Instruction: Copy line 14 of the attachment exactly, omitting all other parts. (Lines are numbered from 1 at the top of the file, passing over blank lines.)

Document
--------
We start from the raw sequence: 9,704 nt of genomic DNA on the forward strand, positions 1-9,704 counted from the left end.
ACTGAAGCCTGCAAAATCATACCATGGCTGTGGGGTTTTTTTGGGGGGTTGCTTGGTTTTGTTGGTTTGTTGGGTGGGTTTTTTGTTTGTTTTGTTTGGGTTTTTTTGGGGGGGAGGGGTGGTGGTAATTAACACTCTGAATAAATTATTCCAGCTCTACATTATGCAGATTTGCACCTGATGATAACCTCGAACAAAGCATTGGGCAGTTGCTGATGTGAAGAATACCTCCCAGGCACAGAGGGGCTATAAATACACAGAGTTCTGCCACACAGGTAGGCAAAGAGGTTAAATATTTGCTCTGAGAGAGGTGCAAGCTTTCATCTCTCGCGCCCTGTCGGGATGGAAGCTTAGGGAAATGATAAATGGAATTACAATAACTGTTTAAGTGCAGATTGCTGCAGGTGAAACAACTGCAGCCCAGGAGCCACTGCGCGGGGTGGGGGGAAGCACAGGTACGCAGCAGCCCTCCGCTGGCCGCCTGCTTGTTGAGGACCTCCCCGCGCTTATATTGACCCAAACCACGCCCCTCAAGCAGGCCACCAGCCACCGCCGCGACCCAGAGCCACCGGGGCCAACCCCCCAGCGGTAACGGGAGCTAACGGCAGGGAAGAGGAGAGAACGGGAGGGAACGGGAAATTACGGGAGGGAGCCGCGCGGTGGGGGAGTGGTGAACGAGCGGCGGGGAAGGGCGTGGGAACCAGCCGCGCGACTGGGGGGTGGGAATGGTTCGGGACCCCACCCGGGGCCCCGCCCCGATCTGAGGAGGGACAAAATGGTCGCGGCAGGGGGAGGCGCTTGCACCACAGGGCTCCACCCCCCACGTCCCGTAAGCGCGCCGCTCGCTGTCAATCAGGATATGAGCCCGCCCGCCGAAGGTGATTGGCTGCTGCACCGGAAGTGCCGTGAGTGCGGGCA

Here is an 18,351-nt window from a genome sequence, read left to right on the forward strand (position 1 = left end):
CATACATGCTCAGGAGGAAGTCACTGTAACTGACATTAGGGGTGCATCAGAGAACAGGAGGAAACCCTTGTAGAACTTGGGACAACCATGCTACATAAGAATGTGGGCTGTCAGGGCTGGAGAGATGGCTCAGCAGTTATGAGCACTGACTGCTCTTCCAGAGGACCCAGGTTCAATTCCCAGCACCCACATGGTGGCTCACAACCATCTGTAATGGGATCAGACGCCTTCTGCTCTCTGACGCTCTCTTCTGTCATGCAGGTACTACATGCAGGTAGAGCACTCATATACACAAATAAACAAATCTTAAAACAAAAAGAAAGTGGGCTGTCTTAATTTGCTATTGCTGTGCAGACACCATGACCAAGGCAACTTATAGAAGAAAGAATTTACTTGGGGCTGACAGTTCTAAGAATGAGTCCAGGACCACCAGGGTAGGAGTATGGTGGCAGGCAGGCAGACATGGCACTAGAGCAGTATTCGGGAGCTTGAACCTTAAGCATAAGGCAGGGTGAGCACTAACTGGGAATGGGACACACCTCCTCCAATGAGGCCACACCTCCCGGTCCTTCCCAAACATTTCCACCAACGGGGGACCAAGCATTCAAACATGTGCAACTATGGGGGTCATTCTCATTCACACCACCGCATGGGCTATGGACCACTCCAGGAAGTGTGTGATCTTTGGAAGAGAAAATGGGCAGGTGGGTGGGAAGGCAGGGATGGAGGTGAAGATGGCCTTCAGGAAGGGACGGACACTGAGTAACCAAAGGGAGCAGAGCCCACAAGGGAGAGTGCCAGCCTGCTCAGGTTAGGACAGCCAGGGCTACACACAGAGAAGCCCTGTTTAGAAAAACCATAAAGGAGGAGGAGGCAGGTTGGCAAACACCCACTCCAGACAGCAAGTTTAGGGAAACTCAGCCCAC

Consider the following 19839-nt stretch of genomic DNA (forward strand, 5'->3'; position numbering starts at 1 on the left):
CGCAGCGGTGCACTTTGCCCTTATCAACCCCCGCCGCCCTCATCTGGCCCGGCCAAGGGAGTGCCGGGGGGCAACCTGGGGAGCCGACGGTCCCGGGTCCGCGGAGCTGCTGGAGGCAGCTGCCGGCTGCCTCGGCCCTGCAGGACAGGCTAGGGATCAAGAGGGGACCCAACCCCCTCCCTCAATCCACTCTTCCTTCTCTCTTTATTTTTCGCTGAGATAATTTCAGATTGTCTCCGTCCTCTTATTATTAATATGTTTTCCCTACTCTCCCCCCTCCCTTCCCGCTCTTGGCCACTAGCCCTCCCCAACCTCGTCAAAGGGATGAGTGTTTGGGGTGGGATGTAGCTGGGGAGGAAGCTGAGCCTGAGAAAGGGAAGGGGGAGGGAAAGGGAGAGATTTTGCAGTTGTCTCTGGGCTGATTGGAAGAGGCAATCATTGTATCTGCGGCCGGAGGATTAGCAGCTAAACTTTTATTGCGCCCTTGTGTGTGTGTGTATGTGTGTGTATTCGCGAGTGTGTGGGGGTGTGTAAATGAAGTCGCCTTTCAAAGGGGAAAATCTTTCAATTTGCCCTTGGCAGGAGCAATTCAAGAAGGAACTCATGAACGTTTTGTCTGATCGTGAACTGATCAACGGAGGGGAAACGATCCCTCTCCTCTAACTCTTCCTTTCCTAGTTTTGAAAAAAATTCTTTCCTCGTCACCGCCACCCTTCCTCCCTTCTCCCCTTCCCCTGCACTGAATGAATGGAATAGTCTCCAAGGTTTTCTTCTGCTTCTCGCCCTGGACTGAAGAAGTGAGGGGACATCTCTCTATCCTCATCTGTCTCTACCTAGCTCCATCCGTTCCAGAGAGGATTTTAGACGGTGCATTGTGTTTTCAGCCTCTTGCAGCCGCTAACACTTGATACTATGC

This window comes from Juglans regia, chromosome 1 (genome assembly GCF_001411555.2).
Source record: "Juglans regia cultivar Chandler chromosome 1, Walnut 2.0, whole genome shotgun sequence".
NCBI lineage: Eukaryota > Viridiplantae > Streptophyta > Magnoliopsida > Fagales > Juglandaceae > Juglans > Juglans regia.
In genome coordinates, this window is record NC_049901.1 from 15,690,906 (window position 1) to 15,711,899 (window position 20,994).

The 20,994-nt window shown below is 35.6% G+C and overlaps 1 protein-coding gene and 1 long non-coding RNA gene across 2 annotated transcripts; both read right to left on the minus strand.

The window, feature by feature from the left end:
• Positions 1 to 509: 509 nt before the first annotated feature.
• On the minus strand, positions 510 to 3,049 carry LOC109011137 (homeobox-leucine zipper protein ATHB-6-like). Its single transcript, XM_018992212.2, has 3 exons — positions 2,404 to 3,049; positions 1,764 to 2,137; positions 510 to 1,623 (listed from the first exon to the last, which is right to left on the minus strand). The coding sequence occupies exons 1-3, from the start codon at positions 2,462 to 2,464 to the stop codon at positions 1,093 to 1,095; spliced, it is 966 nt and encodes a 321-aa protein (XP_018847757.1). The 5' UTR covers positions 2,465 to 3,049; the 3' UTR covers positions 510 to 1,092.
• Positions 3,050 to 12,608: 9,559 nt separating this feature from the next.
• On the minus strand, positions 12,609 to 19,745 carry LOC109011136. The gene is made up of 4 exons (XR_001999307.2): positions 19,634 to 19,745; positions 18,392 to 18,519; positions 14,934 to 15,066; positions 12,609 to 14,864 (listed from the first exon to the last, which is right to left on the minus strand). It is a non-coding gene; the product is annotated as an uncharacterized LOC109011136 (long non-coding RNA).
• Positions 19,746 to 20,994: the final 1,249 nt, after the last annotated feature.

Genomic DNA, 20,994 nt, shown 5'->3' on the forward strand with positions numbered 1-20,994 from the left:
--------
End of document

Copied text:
• On the minus strand, positions 510 to 3,049 carry LOC109011137 (homeobox-leucine zipper protein ATHB-6-like). Its single transcript, XM_018992212.2, has 3 exons — positions 2,404 to 3,049; positions 1,764 to 2,137; positions 510 to 1,623 (listed from the first exon to the last, which is right to left on the minus strand). The coding sequence occupies exons 1-3, from the start codon at positions 2,462 to 2,464 to the stop codon at positions 1,093 to 1,095; spliced, it is 966 nt and encodes a 321-aa protein (XP_018847757.1). The 5' UTR covers positions 2,465 to 3,049; the 3' UTR covers positions 510 to 1,092.